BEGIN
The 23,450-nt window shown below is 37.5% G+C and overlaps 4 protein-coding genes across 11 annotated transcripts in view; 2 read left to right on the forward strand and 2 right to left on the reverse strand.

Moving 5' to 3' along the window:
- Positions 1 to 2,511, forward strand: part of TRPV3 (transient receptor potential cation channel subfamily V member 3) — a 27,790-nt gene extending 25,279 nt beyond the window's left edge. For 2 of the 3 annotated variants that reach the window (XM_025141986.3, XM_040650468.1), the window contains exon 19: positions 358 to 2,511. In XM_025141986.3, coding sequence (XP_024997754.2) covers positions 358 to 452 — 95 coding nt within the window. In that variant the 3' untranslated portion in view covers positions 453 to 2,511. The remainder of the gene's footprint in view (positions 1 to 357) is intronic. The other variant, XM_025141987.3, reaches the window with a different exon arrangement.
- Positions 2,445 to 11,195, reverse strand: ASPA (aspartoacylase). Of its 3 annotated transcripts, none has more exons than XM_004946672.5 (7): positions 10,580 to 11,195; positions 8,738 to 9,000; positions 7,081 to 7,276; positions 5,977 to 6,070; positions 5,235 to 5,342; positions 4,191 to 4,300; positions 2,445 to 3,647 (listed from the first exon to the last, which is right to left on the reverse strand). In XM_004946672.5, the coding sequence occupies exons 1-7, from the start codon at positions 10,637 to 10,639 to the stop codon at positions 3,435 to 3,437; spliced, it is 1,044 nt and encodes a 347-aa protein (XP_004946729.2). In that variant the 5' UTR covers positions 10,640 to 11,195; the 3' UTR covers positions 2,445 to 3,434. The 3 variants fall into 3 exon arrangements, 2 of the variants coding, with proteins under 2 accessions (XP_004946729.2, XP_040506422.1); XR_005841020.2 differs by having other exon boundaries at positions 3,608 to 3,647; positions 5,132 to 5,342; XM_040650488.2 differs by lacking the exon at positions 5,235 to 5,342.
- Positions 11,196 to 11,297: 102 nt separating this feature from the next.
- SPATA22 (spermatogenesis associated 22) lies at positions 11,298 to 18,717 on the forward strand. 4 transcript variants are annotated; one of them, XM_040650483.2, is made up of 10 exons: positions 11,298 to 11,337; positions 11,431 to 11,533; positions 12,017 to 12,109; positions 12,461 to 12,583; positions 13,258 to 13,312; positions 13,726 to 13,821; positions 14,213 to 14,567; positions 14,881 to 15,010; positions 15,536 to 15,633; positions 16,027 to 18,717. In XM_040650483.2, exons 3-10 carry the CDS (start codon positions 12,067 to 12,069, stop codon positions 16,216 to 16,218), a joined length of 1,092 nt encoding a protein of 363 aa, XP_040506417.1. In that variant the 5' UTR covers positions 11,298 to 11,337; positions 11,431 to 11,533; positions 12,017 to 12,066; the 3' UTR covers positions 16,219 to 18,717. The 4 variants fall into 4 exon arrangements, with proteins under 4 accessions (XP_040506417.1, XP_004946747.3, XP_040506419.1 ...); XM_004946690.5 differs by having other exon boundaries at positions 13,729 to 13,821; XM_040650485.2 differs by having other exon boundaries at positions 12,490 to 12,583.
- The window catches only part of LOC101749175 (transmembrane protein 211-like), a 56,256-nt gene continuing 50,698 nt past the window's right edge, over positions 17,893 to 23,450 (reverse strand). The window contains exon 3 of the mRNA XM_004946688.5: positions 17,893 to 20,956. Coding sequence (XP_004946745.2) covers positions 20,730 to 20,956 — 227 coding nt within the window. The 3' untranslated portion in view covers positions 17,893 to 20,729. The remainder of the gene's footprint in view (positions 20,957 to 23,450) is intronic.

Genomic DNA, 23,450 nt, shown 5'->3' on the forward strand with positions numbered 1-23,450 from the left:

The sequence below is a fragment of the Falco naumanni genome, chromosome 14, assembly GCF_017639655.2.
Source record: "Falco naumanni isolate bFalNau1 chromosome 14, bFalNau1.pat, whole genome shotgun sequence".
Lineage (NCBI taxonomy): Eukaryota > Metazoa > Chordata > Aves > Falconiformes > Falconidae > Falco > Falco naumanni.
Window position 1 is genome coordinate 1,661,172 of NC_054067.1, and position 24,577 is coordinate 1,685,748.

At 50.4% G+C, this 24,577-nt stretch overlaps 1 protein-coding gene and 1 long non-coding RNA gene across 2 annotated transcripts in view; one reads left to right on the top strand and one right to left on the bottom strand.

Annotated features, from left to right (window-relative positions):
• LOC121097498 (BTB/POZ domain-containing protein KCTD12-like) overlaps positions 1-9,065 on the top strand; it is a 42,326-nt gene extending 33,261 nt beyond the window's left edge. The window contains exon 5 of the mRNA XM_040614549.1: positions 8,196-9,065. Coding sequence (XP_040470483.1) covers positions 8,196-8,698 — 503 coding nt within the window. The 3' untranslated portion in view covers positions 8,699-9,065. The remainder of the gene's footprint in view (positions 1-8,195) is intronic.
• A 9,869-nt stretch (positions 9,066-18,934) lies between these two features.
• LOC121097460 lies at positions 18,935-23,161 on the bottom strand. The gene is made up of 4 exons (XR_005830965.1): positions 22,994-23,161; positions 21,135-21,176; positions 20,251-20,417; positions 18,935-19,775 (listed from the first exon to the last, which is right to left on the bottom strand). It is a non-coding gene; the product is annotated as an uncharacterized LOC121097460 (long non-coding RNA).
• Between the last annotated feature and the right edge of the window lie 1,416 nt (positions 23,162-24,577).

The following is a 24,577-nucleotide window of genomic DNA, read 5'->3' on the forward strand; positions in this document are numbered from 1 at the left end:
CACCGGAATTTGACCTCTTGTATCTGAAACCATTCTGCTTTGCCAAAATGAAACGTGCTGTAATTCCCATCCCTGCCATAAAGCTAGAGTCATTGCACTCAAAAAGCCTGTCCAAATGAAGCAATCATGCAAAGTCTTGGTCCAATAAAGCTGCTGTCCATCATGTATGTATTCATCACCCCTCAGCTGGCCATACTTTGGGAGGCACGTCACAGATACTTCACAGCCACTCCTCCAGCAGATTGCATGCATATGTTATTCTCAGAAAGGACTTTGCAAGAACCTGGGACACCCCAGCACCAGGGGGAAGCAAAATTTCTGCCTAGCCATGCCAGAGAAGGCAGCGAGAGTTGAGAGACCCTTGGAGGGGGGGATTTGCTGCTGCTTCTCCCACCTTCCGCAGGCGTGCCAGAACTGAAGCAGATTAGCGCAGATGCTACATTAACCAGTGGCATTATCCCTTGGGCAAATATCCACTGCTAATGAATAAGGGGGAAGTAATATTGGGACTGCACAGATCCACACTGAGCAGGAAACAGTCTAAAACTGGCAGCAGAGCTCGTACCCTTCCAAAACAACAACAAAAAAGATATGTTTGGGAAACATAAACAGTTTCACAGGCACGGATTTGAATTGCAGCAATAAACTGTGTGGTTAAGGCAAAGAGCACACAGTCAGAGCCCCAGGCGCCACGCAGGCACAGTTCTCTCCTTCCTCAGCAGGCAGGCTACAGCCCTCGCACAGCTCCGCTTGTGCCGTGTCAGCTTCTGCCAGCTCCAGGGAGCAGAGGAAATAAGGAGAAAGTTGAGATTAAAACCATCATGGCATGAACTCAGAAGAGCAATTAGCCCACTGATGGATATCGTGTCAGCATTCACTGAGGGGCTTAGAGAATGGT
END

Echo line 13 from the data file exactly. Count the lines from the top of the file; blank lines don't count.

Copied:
At 50.4% G+C, this 24,577-nt stretch overlaps 1 protein-coding gene and 1 long non-coding RNA gene across 2 annotated transcripts in view; one reads left to right on the top strand and one right to left on the bottom strand.